President Donald Trump’s purportedly new approach to Afghanistan instantly sounded to some like the old approach.
Part of his fan base had hoped Trump would follow through Monday on his “America First” slogan.
For example, he said four years ago: “We have wasted an enormous amount of blood and treasure in Afghanistan. Their government has zero appreciation. Let’s get out!”
But a number of Washington insiders expressed relief and encouragement when Trump in a national address scrambled away from his past position.
These included Sen. Marco Rubio (R-Fla.), previously a target of Trump’s public abuse.
“The new Afghan strategy — based on the conditions on ground not on arbitrary numbers and timelines — is the right approach,” Rubio said.
So far, the Trump strategy appears to call for a surge of 4,000 more troops to join the 8,500 American military already there.
Since taking office, the Trump administration has more or less conformed a number of its foreign policies to the mainstream thinking of both major parties.
While campaigning, Trump suggested he’d give less reflexive support to NATO. No big break has occurred there.
Trump signed new sanctions on Russia served up by the Congress, even though he grumbled about it afterward.
Trump still attacks the Obama administration’s Iran nuclear deal. But U.S. officials report its terms so far have been kept.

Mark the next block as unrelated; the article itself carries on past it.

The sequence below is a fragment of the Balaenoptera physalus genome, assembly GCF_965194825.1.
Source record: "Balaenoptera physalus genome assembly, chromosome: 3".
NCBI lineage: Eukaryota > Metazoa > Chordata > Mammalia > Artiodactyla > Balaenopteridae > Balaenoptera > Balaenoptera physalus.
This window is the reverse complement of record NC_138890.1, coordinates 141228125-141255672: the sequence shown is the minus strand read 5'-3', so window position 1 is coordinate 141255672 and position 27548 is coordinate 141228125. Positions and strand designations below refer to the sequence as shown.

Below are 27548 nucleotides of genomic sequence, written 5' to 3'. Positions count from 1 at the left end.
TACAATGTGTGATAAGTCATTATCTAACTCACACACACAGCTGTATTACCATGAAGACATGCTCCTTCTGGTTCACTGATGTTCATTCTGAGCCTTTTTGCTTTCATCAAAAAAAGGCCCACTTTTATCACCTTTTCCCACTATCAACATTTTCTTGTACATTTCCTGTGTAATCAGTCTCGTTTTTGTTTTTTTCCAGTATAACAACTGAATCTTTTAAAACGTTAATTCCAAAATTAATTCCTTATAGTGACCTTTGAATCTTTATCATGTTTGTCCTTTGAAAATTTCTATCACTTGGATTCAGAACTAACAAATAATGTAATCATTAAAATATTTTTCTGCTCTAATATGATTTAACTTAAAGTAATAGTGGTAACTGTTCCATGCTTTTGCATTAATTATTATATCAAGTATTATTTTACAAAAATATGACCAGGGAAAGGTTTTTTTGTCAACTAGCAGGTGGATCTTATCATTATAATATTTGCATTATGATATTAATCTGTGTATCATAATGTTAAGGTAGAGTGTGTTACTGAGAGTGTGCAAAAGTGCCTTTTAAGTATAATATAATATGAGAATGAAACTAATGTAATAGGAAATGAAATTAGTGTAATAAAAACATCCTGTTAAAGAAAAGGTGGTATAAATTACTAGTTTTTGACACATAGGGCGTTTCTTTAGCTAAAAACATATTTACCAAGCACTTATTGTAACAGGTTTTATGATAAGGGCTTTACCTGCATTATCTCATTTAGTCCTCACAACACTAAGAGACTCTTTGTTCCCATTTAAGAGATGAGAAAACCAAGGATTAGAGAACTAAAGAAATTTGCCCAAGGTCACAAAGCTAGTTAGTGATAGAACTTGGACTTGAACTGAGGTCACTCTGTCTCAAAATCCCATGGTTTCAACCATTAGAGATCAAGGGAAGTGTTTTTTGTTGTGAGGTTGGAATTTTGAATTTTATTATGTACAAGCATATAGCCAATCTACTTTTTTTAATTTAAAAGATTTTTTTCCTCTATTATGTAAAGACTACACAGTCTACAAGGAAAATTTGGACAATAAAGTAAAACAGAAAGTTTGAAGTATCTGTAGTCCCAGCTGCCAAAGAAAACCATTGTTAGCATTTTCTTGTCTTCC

The rhetoric has gotten hotter on North Korea. But whether and how the rogue-state standoff has shifted remains a question.
Trump also backed off his campaign promise to label China a currency manipulator.
One thing that has changed is the tone of comments from different ideological factions of the Republican Party and the political right.
Recently dumped Trump adviser Steve Bannon’s Breitbart News website described the Republican president as echoing predecessor Barack Obama, who said in 2009 that the days of issuing “blank checks” to the Afghans were over.
Conservative pundit Laura Ingraham asked of the “new” Afghan policy: “Who’s going to pay for it? What is our measure of success? We didn’t win with 100,000 troops. How will we win with 4,000 more?”
One fan of the speech, however, was current Afghan President Ashraf Ghani. He told troops in southern Kandahar it showed the United States is “with us, without any time limit.”
His message to the Taliban: “You cannot win this war.”
And on it goes.